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I am currently rewriting one of my programs. It has a heavily recursive function which solves peg-solitaire:

int solve(int draw) {
  if (finished())
    return true;

  //loop over every possible move (about 76 long values)
  //do a move (access the board, which is a long value)
  if (solve(draw + 1))
    return true;

  return false;
}

So i was wondering if it's faster to use solve like this:

solve(int draw, long **moves, long *board) {}

At the moment both moves and board are global variables.

Of course i am going to test it, but if someone tells me that this attempt isn't going to be efficient i will save some time :).

best regards

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The first rule of Optimization is, you do not talk about Optimization. –  Jan Højriis Dragsbaek Feb 20 '11 at 11:36

5 Answers 5

up vote 9 down vote accepted

It probably won't be as efficient, but the only way to know for sure is to profile your code. If the bulk of your execution time is spent doing your actual game logic, then the tiny amount of overhead putting a few arguments on the stack should be negligible.

However, from a design point of view, avoiding global variables is much better. It allows your code to be stateless, and hence potentially re-entrant and thread-safe. However, this may or may not be relevant for your application.

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1  
The other benefit to avoiding globals is that unit testing is easier. –  Steve M Oct 16 '10 at 13:23

This looks like optimizing too soon!

Every time you call solve(), you have to check if you are finished(). The cost of the finished() check is going to blow away any difference in variable access time.

Get it correct first, then profile it if it's too slow, then optimize!

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I don't think this is the performance bottleneck.

The only thing that comes to my mind with the code you show is this:

Do you need long long variables? They usually need more space, which means more time to use them. I remember once I replaced double variables with float variables and I got a BIG boost (50% less execution time). This may help a little bit :)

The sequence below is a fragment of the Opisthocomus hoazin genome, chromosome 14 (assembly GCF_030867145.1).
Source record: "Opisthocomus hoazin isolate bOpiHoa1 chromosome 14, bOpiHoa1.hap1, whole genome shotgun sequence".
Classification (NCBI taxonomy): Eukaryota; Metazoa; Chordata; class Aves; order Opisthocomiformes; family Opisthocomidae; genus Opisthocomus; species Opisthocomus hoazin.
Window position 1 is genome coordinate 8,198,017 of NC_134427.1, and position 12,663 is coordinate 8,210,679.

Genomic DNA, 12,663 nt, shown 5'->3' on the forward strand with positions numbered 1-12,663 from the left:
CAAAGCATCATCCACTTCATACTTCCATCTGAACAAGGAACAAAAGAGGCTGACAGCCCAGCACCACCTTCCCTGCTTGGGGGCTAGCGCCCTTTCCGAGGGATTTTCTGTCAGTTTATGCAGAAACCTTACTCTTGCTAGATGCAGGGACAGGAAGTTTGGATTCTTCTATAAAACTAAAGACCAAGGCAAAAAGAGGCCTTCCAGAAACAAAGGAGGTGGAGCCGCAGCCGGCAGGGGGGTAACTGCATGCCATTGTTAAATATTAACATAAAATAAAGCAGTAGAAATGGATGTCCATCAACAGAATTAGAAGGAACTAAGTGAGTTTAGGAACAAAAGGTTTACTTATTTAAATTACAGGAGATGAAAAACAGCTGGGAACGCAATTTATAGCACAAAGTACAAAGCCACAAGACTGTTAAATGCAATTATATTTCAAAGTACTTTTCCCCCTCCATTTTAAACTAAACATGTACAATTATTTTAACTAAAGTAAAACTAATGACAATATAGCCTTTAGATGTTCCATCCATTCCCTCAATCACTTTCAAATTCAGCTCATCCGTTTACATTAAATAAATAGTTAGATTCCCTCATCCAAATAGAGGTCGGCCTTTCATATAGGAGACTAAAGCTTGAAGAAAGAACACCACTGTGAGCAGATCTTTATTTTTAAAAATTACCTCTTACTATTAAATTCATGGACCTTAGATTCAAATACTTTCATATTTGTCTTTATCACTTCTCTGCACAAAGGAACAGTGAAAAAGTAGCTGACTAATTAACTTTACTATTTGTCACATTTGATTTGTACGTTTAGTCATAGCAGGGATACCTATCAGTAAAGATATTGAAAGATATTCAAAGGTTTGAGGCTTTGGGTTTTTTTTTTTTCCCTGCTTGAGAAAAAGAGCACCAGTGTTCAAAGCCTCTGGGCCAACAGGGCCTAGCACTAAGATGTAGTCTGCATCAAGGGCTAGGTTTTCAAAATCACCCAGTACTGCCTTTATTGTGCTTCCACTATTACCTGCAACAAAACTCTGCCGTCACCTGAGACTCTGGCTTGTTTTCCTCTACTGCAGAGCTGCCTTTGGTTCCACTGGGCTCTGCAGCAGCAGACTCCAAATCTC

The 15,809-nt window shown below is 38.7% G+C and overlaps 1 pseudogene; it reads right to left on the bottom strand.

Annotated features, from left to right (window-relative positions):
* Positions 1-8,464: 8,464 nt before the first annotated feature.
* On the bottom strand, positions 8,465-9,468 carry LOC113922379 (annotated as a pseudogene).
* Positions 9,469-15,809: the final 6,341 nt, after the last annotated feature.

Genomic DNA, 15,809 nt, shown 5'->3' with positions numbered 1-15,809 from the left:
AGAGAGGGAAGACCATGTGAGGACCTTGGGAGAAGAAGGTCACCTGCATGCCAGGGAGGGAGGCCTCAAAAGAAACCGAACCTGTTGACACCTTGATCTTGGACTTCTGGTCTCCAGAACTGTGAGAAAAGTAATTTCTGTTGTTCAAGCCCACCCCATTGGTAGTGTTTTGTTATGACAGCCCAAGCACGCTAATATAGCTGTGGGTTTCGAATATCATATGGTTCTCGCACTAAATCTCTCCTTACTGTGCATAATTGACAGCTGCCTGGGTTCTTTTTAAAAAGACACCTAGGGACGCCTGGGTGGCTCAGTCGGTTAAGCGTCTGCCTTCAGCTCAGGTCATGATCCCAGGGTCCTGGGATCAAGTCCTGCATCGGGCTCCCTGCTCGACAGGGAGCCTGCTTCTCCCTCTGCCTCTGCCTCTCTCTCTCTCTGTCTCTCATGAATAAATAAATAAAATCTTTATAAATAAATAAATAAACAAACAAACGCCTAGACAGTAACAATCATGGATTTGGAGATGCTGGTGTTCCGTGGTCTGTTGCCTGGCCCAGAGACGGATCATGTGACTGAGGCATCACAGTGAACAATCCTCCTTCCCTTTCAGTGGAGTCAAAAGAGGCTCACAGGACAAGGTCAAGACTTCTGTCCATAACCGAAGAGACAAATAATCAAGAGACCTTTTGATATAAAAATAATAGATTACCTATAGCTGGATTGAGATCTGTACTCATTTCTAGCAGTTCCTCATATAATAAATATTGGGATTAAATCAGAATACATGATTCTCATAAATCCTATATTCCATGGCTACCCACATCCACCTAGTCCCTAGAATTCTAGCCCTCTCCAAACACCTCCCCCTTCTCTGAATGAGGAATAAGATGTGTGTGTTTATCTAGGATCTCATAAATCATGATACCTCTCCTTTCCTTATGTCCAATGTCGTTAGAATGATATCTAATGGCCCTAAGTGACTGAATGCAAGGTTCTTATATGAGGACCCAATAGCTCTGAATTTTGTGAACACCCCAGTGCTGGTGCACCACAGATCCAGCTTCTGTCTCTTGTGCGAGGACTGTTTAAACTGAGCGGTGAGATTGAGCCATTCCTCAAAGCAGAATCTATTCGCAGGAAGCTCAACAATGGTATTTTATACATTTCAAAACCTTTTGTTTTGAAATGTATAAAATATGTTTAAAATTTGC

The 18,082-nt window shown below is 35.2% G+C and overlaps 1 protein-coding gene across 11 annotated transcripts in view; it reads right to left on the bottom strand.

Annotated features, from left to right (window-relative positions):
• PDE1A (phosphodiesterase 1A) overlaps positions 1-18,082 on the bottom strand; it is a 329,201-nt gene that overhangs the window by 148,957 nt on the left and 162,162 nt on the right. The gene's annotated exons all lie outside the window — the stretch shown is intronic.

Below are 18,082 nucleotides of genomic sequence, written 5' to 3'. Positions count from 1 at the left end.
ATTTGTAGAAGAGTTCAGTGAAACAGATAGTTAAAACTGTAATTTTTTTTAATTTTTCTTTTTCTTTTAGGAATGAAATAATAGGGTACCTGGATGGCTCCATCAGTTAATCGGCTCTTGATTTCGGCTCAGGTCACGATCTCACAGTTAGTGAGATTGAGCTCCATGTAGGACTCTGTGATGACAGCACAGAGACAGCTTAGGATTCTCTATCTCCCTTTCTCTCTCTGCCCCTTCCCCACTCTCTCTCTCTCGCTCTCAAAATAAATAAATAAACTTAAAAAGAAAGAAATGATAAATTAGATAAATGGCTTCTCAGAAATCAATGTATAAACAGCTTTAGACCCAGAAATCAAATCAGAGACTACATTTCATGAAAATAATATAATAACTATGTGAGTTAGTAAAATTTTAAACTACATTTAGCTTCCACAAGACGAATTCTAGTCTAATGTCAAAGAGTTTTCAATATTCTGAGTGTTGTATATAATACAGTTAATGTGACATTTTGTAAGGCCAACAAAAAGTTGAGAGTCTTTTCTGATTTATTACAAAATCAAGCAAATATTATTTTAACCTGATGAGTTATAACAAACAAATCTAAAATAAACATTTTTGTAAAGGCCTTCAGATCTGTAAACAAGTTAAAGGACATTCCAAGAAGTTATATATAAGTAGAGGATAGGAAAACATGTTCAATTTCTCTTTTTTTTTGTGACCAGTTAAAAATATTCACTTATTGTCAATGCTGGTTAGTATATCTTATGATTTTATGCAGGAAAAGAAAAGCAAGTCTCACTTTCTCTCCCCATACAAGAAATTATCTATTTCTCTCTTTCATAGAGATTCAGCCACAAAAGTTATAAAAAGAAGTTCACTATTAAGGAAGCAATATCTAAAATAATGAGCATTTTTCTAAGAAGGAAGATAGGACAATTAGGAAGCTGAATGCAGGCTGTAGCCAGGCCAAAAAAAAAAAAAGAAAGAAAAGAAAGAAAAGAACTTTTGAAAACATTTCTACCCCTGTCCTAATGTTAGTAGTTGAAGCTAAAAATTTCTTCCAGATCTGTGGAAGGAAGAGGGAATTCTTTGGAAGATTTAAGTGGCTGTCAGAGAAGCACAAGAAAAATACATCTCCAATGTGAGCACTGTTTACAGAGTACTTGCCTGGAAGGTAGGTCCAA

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Unfortunately yes, the peg board can hold 33 pegs, which is why i need more then 32 bits :(. –  imbaer Oct 16 '10 at 11:43
    
I'm pretty sure that long long -- if these are to be taken as 64-bit integers -- are not going to be any slower on modern CPUs than anything else. –  JUST MY correct OPINION Oct 16 '10 at 11:52

There is certain overhead with passing parameters to function - writing parameters to stack. In majority (probably all) of modern architectures stack acess and global data access have the same speed, so most likely passing parameters will be a bit slower.

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There are some architectures that pass function arguments in CPU registers. However, the associated performance increase is eliminated if you're using the function recursively. –  Oliver Charlesworth Oct 16 '10 at 11:42
if(solve(int draw + 1))
  return true;

That ain't C, buddy!

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i usually #define boolean for better readability, or did you mean something else? –  imbaer Oct 16 '10 at 14:08
    
Something else. You cannot in C define variables at their point of use. E.g. solve(int draw + 1) is not C - it's C++. You are not compiling your C code with the compiler in C mode. –  user82238 Oct 16 '10 at 15:11
    
Oh yes, now i see it. I had written the above code out of my memories, its not the actual code i am using. I am compiling in C mode. In future i will better c&p my code... –  imbaer Oct 16 '10 at 17:24

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